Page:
Art and TikTok drive top fashion trends at Bluezone – Sourcing Journal
Fine art and the art of imitation are behind two of the four trends presented at the Bluezone in Munich last week.
The two-day show showcased garments from factories, laundries and manufacturers that show the gap between consumers’ growing appreciation for form, skill and process, and Gen Z’s grassroots approach to face to trends that are changing at a breakneck pace,” said Tilman Wröbel, creative director of Monsieur-T and curator of trends at Bluezone.
In “Modern Art Emporium”, the clothes reflect the presence of art in fashion and retail and vice versa.
“It goes beyond a designer saying something is a Mondrian dress,” Wröbel said.
From Uniqlo sponsorship events at the Tate Modern to Gucci using street art as billboards to towering installations at Louis Vuitton stores around the world to promote its second collaboration with Japanese artist Yayoi Kusama, art is the new immersive experience.
“Since fashion trends have become so fast, so superficial, we now see brands going for something extremely high,” he said, adding that art is an investment “that moves our company”.
Or at least that’s what it should be. Wröbel warned against brands asking factories to splatter paint on jeans. “Do it seriously… not everyone can make art,” he said. “If you go into art, do it with a real artist.”
An artist’s touch can make a garment more special, a quality that is key to Bluezone’s second trend story, “One on One Theory.”
Forget the pairing, Wröbel said Gen Z shops and dresses “item by item.”
The cohort enjoys the experience of selecting new and vintage pieces. They might like an article for a special dye treatment and another for its history. “It’s super cool because it’s history,” he said. “They put outfits together and there’s absolutely no connection.”
This “fashion chaos” is an example of how Gen Z is moving away from traditional fashion systems. “And now it’s embraced by all high fashion brands,” Wröbel said, noting the eclecticism seen in collections and stores.
Mixing vintage with new merchandise is a way for brands and retailers to emulate the one-on-one experience. The strategy can also be applied at the show to incentivize discovery.
“Think about it because even at the [trade show] when you have a rack all green and another all red and another all light blue… think about creating a super strong product with a super strong message,” he said. “Think of a different way of presenting things.”
Visuals have never been more important, especially in Bluezone’s third trending story, “Insta-Tok Life.”
Although Wröbel noted that Instagram’s strength in fashion is waning and Facebook has become a place for distant relatives to share spam, investing in TikTok is a “must” to keep in touch with future generations.
“It’s also a place where fashion is accelerating, where imitation is going so fast that you can’t even imagine creating a trend or something to go with it,” he said.
Wröbel was referring to the deluge of accounts dedicated to cutting celebrity outfits, from Kim Kardashian’s Balenciaga-branded tape catsuit to Kate Middleton’s coat dresses. The difference, however, is that they mimic the look by recycling and DIYing items already in people’s closets instead of buying knockoffs.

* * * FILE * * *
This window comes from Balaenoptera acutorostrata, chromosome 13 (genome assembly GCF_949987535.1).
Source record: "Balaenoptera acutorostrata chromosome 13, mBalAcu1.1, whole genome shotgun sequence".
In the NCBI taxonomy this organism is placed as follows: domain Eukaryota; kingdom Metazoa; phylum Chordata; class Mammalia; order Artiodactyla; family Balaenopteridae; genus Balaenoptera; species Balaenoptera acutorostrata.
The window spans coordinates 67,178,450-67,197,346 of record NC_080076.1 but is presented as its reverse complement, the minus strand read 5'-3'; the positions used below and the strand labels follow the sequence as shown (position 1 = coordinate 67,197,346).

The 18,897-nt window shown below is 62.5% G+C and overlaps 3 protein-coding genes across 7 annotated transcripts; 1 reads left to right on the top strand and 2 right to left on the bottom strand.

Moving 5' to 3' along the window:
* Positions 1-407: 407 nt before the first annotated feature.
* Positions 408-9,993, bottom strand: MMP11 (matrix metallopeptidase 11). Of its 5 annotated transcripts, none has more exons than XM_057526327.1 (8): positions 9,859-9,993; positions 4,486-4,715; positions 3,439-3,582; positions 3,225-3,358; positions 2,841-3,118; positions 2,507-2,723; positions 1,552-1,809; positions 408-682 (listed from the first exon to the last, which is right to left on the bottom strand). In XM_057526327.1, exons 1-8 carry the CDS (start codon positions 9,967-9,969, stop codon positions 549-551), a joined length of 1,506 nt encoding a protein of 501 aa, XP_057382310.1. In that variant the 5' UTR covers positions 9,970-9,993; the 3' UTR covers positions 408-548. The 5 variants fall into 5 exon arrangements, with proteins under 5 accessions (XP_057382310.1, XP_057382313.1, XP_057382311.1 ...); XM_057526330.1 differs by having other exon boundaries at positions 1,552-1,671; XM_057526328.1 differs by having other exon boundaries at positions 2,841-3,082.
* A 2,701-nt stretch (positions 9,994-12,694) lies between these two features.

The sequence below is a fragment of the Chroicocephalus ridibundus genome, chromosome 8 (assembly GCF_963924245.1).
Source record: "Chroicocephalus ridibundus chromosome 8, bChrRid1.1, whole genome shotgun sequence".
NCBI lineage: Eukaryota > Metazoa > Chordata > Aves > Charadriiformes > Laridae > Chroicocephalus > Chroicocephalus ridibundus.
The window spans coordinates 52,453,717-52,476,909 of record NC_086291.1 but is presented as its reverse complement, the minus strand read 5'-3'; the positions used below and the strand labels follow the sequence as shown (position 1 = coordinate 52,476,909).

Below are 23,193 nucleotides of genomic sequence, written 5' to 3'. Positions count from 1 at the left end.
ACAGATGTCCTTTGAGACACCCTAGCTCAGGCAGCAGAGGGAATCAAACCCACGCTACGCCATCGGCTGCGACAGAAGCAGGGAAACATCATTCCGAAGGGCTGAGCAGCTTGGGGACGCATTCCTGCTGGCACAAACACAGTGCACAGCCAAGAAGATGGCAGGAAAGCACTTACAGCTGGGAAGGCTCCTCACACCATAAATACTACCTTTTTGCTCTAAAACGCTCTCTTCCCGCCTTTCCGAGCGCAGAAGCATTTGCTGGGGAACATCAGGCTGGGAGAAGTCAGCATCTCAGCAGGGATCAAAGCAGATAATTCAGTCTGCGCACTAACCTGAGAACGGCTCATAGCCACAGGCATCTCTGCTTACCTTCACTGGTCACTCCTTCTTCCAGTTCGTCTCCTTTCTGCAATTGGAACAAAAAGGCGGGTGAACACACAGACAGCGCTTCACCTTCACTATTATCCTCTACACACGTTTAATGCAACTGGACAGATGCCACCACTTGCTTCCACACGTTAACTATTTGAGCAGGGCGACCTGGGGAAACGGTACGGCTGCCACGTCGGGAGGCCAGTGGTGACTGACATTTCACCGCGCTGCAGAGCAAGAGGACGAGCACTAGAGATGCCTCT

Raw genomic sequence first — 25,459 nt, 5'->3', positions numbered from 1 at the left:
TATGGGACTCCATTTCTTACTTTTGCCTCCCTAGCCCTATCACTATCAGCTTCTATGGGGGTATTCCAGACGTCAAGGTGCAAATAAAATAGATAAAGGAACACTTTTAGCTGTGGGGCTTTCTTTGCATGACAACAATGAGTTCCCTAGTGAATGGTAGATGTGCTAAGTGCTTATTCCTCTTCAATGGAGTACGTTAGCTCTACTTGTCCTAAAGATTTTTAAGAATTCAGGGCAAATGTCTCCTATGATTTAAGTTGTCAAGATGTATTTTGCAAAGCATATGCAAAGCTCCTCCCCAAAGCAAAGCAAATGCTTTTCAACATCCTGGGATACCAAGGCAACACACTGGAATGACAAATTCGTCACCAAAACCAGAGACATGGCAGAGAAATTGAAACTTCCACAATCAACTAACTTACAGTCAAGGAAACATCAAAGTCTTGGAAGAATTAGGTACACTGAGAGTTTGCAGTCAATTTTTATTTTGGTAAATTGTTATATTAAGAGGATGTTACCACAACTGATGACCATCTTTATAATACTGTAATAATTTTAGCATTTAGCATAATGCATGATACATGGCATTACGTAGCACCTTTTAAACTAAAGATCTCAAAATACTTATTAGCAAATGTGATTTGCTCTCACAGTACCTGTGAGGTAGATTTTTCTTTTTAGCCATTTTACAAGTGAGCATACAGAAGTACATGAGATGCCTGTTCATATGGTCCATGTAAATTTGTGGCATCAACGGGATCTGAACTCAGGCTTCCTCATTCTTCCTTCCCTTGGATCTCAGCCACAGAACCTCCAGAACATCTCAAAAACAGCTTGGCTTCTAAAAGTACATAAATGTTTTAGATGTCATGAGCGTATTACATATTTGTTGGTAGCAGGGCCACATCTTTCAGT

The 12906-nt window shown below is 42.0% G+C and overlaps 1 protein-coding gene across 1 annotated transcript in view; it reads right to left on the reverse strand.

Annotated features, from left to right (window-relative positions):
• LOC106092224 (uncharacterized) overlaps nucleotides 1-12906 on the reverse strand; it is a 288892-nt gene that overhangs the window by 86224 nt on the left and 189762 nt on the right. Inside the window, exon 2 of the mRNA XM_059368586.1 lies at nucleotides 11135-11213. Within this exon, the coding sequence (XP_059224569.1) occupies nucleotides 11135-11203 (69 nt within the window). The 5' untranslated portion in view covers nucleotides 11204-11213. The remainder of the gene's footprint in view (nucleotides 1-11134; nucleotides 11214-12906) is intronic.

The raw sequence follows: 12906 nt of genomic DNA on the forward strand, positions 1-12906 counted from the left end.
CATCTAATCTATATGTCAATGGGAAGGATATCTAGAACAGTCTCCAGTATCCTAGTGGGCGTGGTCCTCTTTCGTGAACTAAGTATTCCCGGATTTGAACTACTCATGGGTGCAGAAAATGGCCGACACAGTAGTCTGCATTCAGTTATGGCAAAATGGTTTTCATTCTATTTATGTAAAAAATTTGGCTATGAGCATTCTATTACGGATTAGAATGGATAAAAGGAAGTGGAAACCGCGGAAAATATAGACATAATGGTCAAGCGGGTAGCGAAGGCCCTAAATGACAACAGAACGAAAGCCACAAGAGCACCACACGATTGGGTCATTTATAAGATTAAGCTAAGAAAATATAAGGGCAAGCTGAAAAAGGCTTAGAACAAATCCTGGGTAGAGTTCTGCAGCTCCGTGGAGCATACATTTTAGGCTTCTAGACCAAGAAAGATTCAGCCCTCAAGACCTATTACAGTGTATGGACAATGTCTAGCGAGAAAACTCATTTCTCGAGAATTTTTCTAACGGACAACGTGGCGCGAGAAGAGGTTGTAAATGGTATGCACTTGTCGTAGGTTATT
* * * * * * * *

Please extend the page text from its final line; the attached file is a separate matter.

“[Julia Fox] cuts the size of her jeans, and then there’s a video where you see a girl cutting her own jeans,” he said. “It’s an immediate thing.”
Wröbel then described these trends as 24-hour trends. “A Wednesday morning trend is already over Thursday morning,” he said.
However, trends are not always new. Wröbel pointed out how Gen Z thrives on Instagram and TikTok accounts dedicated to Princess Diana’s casual ’90s uniform of straight-leg jeans and a logo sweatshirt or varsity jacket.
Because of this, he said Gen Z is “rediscovering the kind of denim we think is totally [uninteresting] but for them it is totally new.
Particularly noteworthy is consumer intrigue with the British royal family — even to the point of mimicking the trademark dress Middleton wears for a special engagement.
“We have this… very old-fashioned thing. We have a lot to do with royal families. We have never seen so many [interest] in terms of fashion,” Wröbel said. “People are [having] fun imitating royal life. This is the reality now.
Bluezone’s latest theme, “Low Tech, No Tech”, counteracts these rapidly changing fads.
Describing the concept as a hipster take on hippie style, the company’s desire to slow down and unplug leads to an interesting design, Wröbel said.
And that’s more than using a flip phone ironically. He said the new low-tech design looks to the future and adds “artistic expression” to the products.
For denim, it means looking at its history and its culture built on vintage and heritage.
Wröbel pointed out that there are opportunities to make the next generation of durable, long-lasting jeans through underutilized processes like “old-fashioned” shuttle weaving. “We all know that shuttle looms go slower, so the yarns look better,” he said. “It’s a way to make strong jeans.”
Instead of describing jeans as heirloom or making them look like Levi’s jeans from the 1800s, he urged designers to do the opposite – to use the slower processes to create a “well-made” garment in a style. contemporary for low-tech hipsters.
Incorporating “no wash” messages and repairing are other ways brands are incorporating low-tech ideas into their collections.
“I really see that we don’t develop this low-tech trend enough that speaks to a new, younger and future generation and [the denim industry’s] low-tech know-how,” he said.